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Answers to questions about prescription drug offenses

On Behalf of | Apr 22, 2020 | Drug Charges |

Prescription drugs are only available on a limited basis with the permission of your doctor. The reason is that, though these medications have accepted medical uses, they also have the potential for abuse. 

Abuse of prescription drugs is illegal, and there are many criminal offenses that can arise as a result. 

What are some specific prescription drug offenses? 

It is against the law to distribute drugs prescribed to you for others to use. This includes sharing them with a friend who may be experiencing pain or other symptoms. The prescription you receive only allows you access to the drugs; you cannot sell or give them to anyone else. 

Even if you initially had a valid prescription for the medication, once the prescription expires, you are no longer able to possess it legally. Doctor-shopping and prescription fraud to obtain controlled substances under false pretenses are also criminal offenses. 

What do you do with extra medication? 

After your prescription expires, you may have leftover medication that you do not need. The legal expectation is that you will dispose of any unused portion of prescription medication. You can throw most medications into the household trash following the Food and Drug Administration’s recommended steps.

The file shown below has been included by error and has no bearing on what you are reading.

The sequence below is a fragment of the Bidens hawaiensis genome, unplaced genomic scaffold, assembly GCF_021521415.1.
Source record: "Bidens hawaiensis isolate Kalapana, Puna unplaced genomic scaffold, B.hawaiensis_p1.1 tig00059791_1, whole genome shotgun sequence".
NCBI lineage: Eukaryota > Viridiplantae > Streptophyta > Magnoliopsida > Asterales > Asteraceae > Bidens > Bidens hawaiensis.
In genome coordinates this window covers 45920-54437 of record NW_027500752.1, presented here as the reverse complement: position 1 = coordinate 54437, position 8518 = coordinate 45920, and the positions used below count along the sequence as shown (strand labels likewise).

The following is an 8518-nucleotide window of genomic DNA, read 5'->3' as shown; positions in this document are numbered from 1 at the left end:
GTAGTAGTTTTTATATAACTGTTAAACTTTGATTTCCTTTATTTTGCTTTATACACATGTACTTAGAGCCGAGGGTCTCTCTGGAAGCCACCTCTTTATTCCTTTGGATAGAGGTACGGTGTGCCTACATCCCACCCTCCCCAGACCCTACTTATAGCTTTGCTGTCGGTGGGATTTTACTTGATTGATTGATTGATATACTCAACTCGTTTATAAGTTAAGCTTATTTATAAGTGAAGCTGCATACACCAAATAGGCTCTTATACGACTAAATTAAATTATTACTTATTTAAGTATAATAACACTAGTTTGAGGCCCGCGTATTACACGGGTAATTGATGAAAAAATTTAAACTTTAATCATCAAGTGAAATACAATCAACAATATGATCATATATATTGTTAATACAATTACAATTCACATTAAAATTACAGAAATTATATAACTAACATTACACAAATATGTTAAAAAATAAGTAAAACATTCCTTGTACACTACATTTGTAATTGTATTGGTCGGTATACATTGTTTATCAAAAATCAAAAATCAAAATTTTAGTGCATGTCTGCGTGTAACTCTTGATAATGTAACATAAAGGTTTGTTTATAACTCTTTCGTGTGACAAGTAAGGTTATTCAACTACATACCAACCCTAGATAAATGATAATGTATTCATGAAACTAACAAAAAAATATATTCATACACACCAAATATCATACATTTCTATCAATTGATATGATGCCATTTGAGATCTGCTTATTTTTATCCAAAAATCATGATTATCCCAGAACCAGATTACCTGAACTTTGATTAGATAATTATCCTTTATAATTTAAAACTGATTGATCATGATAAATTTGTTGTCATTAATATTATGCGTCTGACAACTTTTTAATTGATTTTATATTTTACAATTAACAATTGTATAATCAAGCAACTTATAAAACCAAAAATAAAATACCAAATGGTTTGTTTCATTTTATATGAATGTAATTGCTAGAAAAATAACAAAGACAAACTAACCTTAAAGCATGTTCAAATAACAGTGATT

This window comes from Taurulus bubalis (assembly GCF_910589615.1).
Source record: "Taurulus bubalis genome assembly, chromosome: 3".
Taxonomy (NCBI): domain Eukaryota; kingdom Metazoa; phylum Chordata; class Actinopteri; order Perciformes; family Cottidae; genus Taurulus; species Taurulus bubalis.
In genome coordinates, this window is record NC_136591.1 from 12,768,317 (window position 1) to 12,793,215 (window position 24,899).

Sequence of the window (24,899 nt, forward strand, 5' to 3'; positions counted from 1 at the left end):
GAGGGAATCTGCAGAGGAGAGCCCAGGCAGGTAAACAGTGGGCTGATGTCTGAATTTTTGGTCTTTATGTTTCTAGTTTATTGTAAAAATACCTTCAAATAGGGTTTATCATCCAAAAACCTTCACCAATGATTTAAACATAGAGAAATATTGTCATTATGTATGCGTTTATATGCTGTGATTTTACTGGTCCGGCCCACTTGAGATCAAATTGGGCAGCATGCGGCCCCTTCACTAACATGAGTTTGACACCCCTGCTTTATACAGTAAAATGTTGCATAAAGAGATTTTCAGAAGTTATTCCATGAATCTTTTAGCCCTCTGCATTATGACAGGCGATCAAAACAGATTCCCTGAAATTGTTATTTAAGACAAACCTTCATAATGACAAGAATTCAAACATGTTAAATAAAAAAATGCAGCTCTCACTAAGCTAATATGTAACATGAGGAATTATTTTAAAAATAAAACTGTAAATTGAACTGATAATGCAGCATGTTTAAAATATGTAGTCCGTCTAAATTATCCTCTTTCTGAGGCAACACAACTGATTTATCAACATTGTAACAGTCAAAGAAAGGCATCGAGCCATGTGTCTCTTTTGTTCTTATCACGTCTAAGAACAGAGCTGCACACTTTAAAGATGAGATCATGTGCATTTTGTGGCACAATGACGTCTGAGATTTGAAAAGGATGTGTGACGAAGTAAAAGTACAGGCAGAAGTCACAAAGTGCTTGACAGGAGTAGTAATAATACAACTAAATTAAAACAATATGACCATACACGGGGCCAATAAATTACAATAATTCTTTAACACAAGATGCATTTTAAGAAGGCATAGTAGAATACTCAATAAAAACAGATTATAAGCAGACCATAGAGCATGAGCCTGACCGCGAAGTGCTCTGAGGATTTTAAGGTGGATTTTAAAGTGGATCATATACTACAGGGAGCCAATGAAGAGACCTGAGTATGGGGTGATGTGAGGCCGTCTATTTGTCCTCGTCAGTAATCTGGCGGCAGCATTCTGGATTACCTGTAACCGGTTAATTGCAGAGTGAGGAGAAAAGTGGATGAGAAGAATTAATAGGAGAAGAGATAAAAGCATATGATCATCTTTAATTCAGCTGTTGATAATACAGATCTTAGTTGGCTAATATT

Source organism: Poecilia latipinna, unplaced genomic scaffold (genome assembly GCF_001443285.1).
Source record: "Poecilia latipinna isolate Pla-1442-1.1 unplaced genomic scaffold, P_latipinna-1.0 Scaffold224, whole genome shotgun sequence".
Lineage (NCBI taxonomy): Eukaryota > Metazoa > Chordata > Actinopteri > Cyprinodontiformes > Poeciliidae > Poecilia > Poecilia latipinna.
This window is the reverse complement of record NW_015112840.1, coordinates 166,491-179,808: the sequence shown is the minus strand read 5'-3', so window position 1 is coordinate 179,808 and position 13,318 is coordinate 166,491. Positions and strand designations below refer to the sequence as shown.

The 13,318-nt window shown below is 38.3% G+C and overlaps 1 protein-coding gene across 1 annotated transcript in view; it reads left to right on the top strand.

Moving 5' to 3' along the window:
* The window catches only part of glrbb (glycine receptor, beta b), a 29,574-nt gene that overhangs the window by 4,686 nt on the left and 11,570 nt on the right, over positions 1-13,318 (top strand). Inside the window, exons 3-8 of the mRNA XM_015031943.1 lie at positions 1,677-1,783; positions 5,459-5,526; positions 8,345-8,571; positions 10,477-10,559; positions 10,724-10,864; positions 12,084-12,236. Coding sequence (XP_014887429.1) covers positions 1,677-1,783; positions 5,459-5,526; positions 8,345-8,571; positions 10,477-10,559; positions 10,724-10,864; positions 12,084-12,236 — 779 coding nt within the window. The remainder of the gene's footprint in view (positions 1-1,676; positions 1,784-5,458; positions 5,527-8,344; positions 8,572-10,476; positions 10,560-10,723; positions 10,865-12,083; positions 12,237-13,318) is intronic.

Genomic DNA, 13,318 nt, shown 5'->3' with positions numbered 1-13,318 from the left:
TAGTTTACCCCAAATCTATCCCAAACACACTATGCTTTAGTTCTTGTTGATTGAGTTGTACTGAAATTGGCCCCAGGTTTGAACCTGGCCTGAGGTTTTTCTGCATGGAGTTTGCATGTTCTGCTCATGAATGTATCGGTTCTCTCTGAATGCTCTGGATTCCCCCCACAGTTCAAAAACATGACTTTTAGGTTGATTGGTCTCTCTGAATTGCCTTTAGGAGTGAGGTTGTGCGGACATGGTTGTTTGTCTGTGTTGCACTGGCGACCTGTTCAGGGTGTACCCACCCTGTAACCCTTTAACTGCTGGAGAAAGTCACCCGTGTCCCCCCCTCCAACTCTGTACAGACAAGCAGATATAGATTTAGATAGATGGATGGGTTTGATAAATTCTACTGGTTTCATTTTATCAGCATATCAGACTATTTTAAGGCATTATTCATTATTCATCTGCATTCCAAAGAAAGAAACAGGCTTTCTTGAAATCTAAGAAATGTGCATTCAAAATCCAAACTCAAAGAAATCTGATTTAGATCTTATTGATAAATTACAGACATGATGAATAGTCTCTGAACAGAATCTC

However, some prescription drugs are so dangerous that flushing them down the toilet is the only acceptable way to dispose of them unless there is another take-back option available. Instructions for disposing of a particular medication should be available on the label. Otherwise, you can ask your pharmacist for guidance. 

What classes of prescription drugs see the most abuse? 

The prescription drugs most often abused include depressants, narcotics and stimulants. Abuse of these classes of medications can cause adverse effects such as seizures and respiratory depression. These effects can be serious and may ultimately prove fatal. 

Prescription drug abuse is a serious problem, both in North Carolina and in the United States as a whole. Authorities often enforce drug laws very strictly in an effort at mitigation, so be sure you understand the rules to follow.